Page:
Column: Manning's influence flipped Indiana's narrative to football

  • 3 min to read
Peyton Manning

Former Colts quarterback Peyton Manning looks up at the statue of him unveiled Saturday in front on Lucas Oil Stadium.

When I was growing up in Warsaw in the 1980s, each Monday in March I’d race to the kitchen to pull the bracket off the refrigerator.

George Bremer column mug

George Bremer

In those days, a special section was published every year before the start of the boys basketball tournament, and the back page always included an NCAA-style bracket following the single-class IHSAA tournament.

This was my March Madness, and I’d patiently check each score from around the state and dutifully advance each winner to the next line.

The reasons the art of filling out your high school bracket has been consigned to the past are multifold. But Peyton Manning is a good place to start.

Sure, much like the Indianapolis Colts’ Super Bowl title following the 2006 season, he couldn’t do it alone. Manning had plenty of help along the way, but a pretty clear timeline begins in 1998 – the year he was selected with the No. 1 overall pick.

Peyton Manning at Super Bowl

Indianapolis Colts quarterback Peyton Manning holds the Vince Lombardi Trophy after the Colts' 29-17 win over the Chicago Bears in Super Bowl XLI on Feb. 4, 2007, in Miami.

That’s also the first year the IHSAA divided its basketball championships into four classes.

The tournament became less of a communal event and more about individual communities. In the 22 years since, that divide has only grown deeper.

But, contrary to popular belief, class basketball alone didn’t kill Hoosier Hysteria.

Three years after the last single-class state champion was crowned, Indiana University fired men’s basketball coach Bobby Knight.

Bobby Knight

Indiana coach Bobby Knight gestures while instructing his players as the Hoosiers defeated UNLV, 97-93, in the 1987 Final Four. 

Knight was a lightning-rod of controversy, and at times it seemed the number of people who despised him across the state nearly equaled the legions who adored him.

Knight kept people tuning in. He won 763 games in nearly 30 years with the Hoosiers, including three national titles.

And he was another reason basketball felt special here.

His successors haven’t been able to unite the state – in hatred or admiration – at anything approaching the same level.

By the time Purdue’s larger-than-life Gene Keady retired in 2005, an era was over.

By that time, Manning and the Colts were well into their rapid ascent.

Peyton Manning Statue

A statue of Peyton Manning, sculpted by Indianapolis firefighter Ryan Feeney, was unveiled at Lucas Oil Stadium in Indianapolis.

The generational quarterback had already won the first two of his NFL-record five Most Valuable Player awards, and he’d been named the league’s Offensive Player of the Year in 2004.

A little more than two years later, he brought Indianapolis its first Lombardi Trophy.

There’s only anecdotal evidence to support it, but it’s easy to understand why some Indiana boys put down the basketball during his era and picked up the pigskin.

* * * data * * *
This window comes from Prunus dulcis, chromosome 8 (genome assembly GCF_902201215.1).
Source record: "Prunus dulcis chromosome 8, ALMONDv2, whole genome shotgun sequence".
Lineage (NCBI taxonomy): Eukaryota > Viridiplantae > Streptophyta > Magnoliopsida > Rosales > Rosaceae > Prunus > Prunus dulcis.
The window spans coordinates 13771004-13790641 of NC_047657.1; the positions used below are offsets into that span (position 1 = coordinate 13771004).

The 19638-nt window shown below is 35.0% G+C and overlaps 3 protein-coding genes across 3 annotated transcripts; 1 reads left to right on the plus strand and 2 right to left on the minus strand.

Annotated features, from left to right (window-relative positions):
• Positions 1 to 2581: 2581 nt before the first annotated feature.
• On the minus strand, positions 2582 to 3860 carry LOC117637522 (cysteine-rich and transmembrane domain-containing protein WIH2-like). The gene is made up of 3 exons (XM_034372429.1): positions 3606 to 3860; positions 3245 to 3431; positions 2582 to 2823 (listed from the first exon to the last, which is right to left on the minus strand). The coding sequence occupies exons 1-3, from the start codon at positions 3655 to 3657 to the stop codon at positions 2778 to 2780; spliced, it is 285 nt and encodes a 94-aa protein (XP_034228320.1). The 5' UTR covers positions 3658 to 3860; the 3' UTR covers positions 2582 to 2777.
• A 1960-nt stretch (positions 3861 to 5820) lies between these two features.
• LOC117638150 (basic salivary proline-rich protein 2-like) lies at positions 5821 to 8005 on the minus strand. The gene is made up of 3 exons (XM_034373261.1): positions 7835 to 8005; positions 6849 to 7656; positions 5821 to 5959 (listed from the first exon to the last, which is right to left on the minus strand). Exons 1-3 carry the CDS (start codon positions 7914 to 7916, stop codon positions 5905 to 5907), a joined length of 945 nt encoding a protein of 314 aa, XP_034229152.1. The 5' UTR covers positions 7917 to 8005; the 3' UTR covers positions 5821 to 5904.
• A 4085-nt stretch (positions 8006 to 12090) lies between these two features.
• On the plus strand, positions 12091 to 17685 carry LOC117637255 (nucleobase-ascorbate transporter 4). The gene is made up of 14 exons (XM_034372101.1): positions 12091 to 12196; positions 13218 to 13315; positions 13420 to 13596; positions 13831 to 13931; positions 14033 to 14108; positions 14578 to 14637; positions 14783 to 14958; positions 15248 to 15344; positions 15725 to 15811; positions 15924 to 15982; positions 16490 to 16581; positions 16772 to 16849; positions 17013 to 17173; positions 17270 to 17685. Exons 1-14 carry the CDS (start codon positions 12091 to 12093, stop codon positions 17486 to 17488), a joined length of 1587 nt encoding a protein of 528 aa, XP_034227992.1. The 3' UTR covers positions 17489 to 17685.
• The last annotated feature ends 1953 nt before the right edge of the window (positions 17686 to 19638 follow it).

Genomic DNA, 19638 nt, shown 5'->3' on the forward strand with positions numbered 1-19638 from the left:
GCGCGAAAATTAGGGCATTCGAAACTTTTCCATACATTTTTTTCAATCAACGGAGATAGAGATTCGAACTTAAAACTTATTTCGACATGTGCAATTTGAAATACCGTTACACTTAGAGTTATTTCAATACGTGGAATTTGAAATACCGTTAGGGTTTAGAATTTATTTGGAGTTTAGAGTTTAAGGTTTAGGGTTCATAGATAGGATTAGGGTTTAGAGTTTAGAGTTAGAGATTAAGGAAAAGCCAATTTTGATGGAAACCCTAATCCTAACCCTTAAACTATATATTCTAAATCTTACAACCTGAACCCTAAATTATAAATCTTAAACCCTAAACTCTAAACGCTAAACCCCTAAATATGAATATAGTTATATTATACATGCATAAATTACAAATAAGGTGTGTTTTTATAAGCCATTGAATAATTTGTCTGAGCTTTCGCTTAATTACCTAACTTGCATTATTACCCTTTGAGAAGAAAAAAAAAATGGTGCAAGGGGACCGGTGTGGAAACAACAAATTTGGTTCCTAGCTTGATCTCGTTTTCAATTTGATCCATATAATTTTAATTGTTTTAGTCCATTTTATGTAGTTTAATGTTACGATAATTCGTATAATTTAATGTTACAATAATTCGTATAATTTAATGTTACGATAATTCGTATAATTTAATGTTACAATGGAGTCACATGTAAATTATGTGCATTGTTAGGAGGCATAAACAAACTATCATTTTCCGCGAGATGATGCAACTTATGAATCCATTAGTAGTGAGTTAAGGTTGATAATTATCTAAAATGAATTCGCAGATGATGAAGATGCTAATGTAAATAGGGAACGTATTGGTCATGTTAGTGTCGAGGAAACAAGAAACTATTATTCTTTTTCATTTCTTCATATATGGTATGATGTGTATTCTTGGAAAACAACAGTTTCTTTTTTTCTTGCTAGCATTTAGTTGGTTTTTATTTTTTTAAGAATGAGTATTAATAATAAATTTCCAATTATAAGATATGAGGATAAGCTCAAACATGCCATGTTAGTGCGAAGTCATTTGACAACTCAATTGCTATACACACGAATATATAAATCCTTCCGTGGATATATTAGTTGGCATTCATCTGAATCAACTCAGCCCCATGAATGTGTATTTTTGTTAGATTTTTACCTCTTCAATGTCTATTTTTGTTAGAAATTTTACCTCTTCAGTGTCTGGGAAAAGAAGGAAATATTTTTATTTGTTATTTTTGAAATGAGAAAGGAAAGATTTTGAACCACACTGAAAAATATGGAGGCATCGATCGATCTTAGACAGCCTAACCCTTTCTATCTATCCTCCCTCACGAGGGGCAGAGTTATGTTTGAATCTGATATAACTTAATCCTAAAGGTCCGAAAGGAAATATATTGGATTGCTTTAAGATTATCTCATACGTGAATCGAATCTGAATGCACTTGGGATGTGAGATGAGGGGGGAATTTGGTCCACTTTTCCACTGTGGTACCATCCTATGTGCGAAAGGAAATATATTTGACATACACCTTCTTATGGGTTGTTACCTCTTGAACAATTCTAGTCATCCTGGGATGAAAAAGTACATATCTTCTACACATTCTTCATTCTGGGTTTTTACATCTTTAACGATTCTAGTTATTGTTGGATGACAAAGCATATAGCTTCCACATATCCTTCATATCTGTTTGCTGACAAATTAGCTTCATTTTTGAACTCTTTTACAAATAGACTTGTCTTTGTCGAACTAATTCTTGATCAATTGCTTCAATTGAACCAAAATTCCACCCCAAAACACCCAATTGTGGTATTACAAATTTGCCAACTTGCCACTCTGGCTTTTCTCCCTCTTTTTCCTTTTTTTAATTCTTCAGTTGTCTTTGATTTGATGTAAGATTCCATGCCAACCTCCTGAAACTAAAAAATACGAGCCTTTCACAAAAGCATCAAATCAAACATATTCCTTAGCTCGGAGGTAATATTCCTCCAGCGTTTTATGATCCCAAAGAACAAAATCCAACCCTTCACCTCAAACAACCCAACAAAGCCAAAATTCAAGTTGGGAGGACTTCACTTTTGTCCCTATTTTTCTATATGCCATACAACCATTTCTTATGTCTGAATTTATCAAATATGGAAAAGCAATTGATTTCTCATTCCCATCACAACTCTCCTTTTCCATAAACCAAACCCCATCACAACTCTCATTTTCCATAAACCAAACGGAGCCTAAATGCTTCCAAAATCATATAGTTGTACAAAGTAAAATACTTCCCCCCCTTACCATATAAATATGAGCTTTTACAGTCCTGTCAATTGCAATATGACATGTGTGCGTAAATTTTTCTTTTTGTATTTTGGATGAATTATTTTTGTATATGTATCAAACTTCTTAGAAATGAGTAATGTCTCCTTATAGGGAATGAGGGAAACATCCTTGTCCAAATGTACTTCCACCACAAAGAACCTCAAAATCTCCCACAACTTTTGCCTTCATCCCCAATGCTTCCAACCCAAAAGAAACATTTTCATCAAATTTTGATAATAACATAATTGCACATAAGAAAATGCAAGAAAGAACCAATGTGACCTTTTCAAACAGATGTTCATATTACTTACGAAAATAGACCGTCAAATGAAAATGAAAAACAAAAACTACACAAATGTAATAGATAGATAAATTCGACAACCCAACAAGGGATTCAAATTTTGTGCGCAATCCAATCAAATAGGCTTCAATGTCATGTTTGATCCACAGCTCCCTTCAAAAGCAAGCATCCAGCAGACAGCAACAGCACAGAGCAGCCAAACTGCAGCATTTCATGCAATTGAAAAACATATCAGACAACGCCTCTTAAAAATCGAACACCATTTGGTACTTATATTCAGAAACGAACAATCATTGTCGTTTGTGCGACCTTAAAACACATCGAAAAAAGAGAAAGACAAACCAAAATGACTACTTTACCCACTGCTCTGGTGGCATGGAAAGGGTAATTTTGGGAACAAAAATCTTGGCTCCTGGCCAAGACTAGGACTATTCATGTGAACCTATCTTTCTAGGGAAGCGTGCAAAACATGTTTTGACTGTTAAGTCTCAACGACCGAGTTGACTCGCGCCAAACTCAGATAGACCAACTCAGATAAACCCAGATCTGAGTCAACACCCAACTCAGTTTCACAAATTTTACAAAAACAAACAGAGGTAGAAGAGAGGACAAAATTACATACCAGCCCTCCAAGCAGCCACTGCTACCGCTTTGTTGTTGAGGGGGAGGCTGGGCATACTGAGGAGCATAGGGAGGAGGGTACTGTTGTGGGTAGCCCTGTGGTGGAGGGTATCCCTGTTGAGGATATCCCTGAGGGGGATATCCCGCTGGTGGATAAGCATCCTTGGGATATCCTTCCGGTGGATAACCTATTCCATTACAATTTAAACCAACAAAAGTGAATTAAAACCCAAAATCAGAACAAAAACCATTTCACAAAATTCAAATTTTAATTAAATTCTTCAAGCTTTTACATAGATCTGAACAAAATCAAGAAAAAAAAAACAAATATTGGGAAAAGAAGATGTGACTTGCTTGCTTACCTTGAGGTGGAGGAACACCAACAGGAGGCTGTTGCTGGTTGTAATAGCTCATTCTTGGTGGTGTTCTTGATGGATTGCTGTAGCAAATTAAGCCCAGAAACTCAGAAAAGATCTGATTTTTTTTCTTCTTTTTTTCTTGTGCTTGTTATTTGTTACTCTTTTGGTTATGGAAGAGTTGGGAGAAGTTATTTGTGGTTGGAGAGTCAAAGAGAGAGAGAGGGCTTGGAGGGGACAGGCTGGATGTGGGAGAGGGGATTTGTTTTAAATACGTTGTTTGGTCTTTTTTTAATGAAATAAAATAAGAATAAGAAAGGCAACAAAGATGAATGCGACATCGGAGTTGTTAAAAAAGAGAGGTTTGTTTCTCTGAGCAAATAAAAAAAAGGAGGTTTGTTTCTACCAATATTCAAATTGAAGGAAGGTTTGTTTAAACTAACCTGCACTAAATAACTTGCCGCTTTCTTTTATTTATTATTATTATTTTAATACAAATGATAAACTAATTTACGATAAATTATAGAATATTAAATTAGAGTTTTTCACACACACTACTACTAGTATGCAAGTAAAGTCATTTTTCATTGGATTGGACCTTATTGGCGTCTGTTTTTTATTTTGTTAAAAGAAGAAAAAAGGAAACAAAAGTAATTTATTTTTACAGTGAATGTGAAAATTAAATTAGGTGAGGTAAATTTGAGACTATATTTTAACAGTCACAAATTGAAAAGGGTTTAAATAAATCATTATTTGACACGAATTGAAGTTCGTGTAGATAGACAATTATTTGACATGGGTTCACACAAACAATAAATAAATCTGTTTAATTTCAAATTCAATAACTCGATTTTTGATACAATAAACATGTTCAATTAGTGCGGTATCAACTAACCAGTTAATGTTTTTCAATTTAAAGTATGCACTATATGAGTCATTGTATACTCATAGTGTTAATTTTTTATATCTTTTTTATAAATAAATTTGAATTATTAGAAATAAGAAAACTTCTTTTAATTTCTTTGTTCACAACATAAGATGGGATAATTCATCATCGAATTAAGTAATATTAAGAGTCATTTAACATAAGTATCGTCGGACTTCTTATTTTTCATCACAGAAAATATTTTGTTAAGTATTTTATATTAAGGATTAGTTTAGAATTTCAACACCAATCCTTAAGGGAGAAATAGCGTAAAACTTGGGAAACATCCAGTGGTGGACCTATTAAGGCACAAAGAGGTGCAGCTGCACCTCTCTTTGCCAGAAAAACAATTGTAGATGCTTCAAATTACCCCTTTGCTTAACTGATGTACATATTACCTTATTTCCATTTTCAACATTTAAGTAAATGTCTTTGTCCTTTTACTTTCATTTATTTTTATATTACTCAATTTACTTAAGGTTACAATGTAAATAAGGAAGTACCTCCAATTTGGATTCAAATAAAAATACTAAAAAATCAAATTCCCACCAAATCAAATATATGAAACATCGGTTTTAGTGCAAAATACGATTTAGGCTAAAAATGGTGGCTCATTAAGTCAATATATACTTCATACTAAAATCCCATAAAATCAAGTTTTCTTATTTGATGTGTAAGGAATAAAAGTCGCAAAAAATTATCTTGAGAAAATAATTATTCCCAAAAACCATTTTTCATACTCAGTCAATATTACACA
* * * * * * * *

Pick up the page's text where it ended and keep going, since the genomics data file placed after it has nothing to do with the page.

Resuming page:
Manning made deep roots in the community, as well. His PeyBack Foundation sank money into Indianapolis-area high schools each year to improve their football facilities. The foundation also invited several teams to play in an annual classic first at the RCA Dome and later at Lucas Oil Stadium.

The Indiana Pacers and superstar Reggie Miller fought off this incursion for a while.

Reggie Miller

Indiana Pacers guard Reggie Miller celebrates his game-winning shot in Game 4 of the 1998 Eastern Conference finals in Indianapolis. 

Miller led the Pacers to the NBA Finals in 2000 and served as the face of basketball in the state until his retirement in 2005.

After that, Manning, the most popular player in the country’s most popular sport, was largely unchallenged for state supremacy.

This year’s senior class mostly were 7-year-olds in 2009 when Manning led the Colts to their most recent Super Bowl appearance. They’re just as likely to have memories of Indianapolis winning NFL playoff games as they are to recall a deep IU or Purdue basketball tournament run.

Brad Stevens, who later left his home state to coach the NBA's Boston Celtics, might have changed the course of history if he had remained at Butler University after reaching back-to-back national title games in 2010 and 2011. But that feels like the last time the state was truly united behind a basketball figure.

Hoops remains Indiana’s first love and likely always will be. But it’s fair to wonder if Purdue football stars Rondale Moore (who started his high school career at New Albany) and David Bell (Warren Central) might still be playing basketball in another era.

Role models are important in young players’ lives. And, for a generation, there was none more powerful in this state than Peyton Manning.

George Bremer is sports editor of The Herald Bulletin and editor of CNHI Sports Indiana. He covers the Indianapolis Colts for CNHI.

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